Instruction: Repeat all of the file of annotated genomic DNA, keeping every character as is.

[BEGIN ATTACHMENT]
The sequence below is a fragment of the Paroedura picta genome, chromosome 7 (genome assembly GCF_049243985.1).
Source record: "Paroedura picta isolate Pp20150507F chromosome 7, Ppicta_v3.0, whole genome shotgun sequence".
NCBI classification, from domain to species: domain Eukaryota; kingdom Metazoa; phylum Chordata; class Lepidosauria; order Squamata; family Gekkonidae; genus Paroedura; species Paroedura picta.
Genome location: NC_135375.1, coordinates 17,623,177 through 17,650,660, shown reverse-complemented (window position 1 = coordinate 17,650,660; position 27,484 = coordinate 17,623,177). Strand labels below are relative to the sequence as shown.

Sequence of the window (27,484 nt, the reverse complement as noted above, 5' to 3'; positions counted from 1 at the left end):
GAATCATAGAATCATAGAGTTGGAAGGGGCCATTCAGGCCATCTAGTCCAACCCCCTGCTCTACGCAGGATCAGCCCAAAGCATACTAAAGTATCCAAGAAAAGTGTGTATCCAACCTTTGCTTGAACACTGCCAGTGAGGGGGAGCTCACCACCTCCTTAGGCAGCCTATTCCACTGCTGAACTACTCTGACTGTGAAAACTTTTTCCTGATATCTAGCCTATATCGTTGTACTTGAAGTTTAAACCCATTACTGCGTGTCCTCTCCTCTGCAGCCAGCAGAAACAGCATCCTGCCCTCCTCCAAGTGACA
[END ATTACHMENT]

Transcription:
The sequence below is a fragment of the Paroedura picta genome, chromosome 7 (genome assembly GCF_049243985.1).
Source record: "Paroedura picta isolate Pp20150507F chromosome 7, Ppicta_v3.0, whole genome shotgun sequence".
NCBI classification, from domain to species: domain Eukaryota; kingdom Metazoa; phylum Chordata; class Lepidosauria; order Squamata; family Gekkonidae; genus Paroedura; species Paroedura picta.
Genome location: NC_135375.1, coordinates 17,623,177 through 17,650,660, shown reverse-complemented (window position 1 = coordinate 17,650,660; position 27,484 = coordinate 17,623,177). Strand labels below are relative to the sequence as shown.

Sequence of the window (27,484 nt, the reverse complement as noted above, 5' to 3'; positions counted from 1 at the left end):
GAATCATAGAATCATAGAGTTGGAAGGGGCCATTCAGGCCATCTAGTCCAACCCCCTGCTCTACGCAGGATCAGCCCAAAGCATACTAAAGTATCCAAGAAAAGTGTGTATCCAACCTTTGCTTGAACACTGCCAGTGAGGGGGAGCTCACCACCTCCTTAGGCAGCCTATTCCACTGCTGAACTACTCTGACTGTGAAAACTTTTTCCTGATATCTAGCCTATATCGTTGTACTTGAAGTTTAAACCCATTACTGCGTGTCCTCTCCTCTGCAGCCAGCAGAAACAGCATCCTGCCCTCCTCCAAGTGACA